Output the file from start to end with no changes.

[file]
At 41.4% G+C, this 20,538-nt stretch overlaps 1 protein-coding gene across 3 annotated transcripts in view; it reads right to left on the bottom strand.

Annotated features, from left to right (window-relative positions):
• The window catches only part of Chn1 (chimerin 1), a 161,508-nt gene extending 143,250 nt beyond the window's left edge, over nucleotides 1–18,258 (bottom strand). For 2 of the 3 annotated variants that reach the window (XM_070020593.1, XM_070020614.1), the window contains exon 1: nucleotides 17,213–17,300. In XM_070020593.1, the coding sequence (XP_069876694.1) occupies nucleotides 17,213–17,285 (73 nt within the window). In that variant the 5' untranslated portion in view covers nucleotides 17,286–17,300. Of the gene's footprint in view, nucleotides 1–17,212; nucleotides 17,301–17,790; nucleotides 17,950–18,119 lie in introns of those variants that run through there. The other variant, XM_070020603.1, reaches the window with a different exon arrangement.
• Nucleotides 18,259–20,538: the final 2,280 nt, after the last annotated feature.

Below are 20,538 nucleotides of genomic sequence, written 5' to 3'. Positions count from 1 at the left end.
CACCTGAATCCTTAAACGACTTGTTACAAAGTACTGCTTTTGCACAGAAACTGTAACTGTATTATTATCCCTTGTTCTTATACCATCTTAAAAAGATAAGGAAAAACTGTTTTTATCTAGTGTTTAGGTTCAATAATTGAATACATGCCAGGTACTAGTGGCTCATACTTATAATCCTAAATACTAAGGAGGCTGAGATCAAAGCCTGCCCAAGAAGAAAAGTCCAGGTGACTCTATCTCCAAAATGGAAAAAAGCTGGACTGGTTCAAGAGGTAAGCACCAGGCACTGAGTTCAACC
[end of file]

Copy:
At 41.4% G+C, this 20,538-nt stretch overlaps 1 protein-coding gene across 3 annotated transcripts in view; it reads right to left on the bottom strand.

Annotated features, from left to right (window-relative positions):
• The window catches only part of Chn1 (chimerin 1), a 161,508-nt gene extending 143,250 nt beyond the window's left edge, over nucleotides 1–18,258 (bottom strand). For 2 of the 3 annotated variants that reach the window (XM_070020593.1, XM_070020614.1), the window contains exon 1: nucleotides 17,213–17,300. In XM_070020593.1, the coding sequence (XP_069876694.1) occupies nucleotides 17,213–17,285 (73 nt within the window). In that variant the 5' untranslated portion in view covers nucleotides 17,286–17,300. Of the gene's footprint in view, nucleotides 1–17,212; nucleotides 17,301–17,790; nucleotides 17,950–18,119 lie in introns of those variants that run through there. The other variant, XM_070020603.1, reaches the window with a different exon arrangement.
• Nucleotides 18,259–20,538: the final 2,280 nt, after the last annotated feature.

Below are 20,538 nucleotides of genomic sequence, written 5' to 3'. Positions count from 1 at the left end.
CACCTGAATCCTTAAACGACTTGTTACAAAGTACTGCTTTTGCACAGAAACTGTAACTGTATTATTATCCCTTGTTCTTATACCATCTTAAAAAGATAAGGAAAAACTGTTTTTATCTAGTGTTTAGGTTCAATAATTGAATACATGCCAGGTACTAGTGGCTCATACTTATAATCCTAAATACTAAGGAGGCTGAGATCAAAGCCTGCCCAAGAAGAAAAGTCCAGGTGACTCTATCTCCAAAATGGAAAAAAGCTGGACTGGTTCAAGAGGTAAGCACCAGGCACTGAGTTCAACC